What makes the flavor of black licorice? Anise oil! Many love it, many don’t! Anise is used as a flavoring agent (traditionally used in biscotti recipes) and to stimulate digestion, making it a great warming carminative.
- Analgesic, antiseptic, aperitive,
- Carminative (relieving flatulence)
- Emmenagogue (stimulating menstrual flow)
- Digestive, diuretic, expectorant, stomachic, stimulate
Anise is prohibited to buy in France over the counter because of its high 95% anethol content, but instead used to flavor and add an extra relaxation effect in “Pastis”, a liqueur that is a mainstay aperitif in Provence, France. In Greece, this absinthe wannabe (anise) is used to flavor Ouzo. For internal use; Add to honey for tea, in candies or syrups, pancakes or anything you want a licorice flavor added to! Start with only 1 drop, this oil is very potent.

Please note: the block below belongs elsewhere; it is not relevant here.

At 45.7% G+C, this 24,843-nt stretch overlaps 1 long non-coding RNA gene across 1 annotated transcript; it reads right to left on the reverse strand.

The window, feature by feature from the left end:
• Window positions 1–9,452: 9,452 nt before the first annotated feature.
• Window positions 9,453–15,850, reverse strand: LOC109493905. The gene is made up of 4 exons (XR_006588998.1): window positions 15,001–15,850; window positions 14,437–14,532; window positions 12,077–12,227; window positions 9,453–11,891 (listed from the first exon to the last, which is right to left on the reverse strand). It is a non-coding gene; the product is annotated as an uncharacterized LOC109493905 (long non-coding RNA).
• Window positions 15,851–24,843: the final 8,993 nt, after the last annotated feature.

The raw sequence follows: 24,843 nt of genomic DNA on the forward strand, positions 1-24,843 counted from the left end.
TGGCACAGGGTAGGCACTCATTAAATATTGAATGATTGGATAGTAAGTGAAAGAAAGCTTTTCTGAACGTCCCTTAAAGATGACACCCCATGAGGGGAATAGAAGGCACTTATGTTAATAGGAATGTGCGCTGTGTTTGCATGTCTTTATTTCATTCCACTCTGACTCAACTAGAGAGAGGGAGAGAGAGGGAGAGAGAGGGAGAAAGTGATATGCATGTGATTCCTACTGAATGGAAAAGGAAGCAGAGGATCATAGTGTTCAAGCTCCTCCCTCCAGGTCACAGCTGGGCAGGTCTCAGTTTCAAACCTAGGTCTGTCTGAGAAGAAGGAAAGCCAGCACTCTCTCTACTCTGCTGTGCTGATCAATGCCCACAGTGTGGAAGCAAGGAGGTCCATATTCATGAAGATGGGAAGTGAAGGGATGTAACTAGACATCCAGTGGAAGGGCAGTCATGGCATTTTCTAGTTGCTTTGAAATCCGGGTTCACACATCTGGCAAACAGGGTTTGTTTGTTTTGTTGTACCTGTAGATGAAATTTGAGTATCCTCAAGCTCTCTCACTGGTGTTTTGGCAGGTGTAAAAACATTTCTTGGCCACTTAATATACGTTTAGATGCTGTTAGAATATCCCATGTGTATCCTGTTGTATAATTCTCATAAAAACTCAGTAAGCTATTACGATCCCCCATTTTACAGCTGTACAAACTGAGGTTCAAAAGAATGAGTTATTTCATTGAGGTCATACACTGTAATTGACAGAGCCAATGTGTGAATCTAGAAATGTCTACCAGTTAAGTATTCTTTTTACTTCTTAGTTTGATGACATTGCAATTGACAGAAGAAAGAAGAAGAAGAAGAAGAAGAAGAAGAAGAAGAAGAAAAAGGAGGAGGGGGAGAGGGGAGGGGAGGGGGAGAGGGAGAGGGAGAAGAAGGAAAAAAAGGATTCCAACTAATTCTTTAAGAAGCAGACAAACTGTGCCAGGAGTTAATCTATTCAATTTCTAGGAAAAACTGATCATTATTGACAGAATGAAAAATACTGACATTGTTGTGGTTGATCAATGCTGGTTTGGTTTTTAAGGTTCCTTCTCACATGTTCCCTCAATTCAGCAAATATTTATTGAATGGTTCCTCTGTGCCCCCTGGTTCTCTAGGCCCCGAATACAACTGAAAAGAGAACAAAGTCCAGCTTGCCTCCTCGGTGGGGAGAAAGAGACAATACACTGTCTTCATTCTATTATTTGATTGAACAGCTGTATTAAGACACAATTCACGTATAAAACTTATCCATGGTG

Use in: Bath, Diffuser, Food and Therapeutic Honey or Tinctures.
Do not use in pregnancy.
Do not use for children under 7 unless diluted.
Dilute on skin for sensitive individuals.
Warning – Star Anise (Illicium velum) is toxic. Make sure you are buying Anise seed Pimpinella anisum – always look at genus and species when buying oils!
True Anise oil contains waxes and solidify at cold temperatures. To liquify, warm in pocket or in warm place.